Indiana Nature Conservancy projects green in a new light
One might think that sustainability would be effortless for an organization founded on the beliefs of environmental conservation, but project facilitators at the Nature Conservancy quickly discovered that it takes more than green intentions to create an environmentally friendly building.
The Nature Conservancy’s goal of protecting the environment was kept at the heart of all project design efforts when creating the new facility in Indianapolis. The design team determined that the best way to meet the Nature Conservancy’s sustainability goals was to demolish the existing structure and rebuild, instead of renovate as originally planned.
The new building allows for a variety of sustainability projects including natural lighting, bio-retention systems, native plant life and green areas and renewable energy sources.
The building’s original north-south orientation significantly reduced natural lighting. The new structure, facing east-west, has optimal window and glass wall positioning throughout the structure to let in more natural light.
The building was also built closer to the street, allowing city lighting already in place to be used. Only one light was added to the parking lot, which reduces product, construction and lighting costs, as well as energy consumption.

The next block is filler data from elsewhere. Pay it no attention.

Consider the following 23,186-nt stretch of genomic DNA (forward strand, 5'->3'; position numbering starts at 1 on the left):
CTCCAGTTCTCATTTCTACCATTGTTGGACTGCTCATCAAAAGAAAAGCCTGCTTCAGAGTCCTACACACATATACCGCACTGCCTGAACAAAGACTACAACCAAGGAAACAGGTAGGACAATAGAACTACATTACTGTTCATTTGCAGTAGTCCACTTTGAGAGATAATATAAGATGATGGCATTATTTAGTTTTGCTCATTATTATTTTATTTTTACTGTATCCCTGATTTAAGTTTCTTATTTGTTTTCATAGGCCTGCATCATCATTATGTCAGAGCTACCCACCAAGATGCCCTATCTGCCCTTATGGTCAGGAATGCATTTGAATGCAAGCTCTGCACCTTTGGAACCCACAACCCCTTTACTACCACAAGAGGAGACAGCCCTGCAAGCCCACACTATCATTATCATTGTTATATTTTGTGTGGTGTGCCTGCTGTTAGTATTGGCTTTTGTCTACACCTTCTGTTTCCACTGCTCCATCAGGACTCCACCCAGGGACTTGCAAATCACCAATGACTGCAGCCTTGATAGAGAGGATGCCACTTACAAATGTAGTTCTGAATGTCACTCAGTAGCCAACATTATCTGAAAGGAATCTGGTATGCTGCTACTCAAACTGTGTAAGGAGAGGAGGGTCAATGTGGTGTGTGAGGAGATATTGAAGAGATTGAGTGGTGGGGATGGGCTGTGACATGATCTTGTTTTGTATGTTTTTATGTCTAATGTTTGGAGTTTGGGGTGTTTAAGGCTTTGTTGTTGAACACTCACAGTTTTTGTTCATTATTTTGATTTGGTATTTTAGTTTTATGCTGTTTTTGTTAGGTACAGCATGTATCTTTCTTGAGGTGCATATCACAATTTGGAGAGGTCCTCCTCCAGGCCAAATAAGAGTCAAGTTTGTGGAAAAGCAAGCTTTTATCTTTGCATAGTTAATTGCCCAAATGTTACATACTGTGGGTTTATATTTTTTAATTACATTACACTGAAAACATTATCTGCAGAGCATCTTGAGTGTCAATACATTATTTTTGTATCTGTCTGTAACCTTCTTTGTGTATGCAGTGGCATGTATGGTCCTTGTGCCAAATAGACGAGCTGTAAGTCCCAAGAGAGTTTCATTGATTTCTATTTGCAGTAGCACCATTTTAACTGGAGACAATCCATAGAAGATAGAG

Another method of conservation used was a bio-retention system, which eliminates water runoff into sewers and lakes, while reducing flood risks and creating a water source for plumbing and watering plants. The design team also used native and imported plants throughout the 1.2 acre property to further ensure that the Nature Conservancy was as green as possible.
When the project started, the site had a minimal amount of green. There were only two small patches of green surrounded by concrete. However, the native plants used make up one-third of the overall plant life and represent regions from across the state. They are being studied by botanical experts at the facility to examine how the plants react in an urban environment.
The green wall, which uses plants from the cliff regions of southern Indiana, is placed at an angle to let in natural light, while also serving as a pedestrian entrance.
The prairies created have easily accessible hoses, drawing water from the bio-retention system and are conveniently located for volunteer use.
Lastly, the building includes renewable energy sources like wind turbines and spirals, solar panels and geo-thermal technology.
The new site is USGBC (United States Green Building Council) LEED (Leadership in Energy and Environmental Design) certified and hopes to be awarded the LEED Platinum certification, the highest level in the LEED V3 rating system.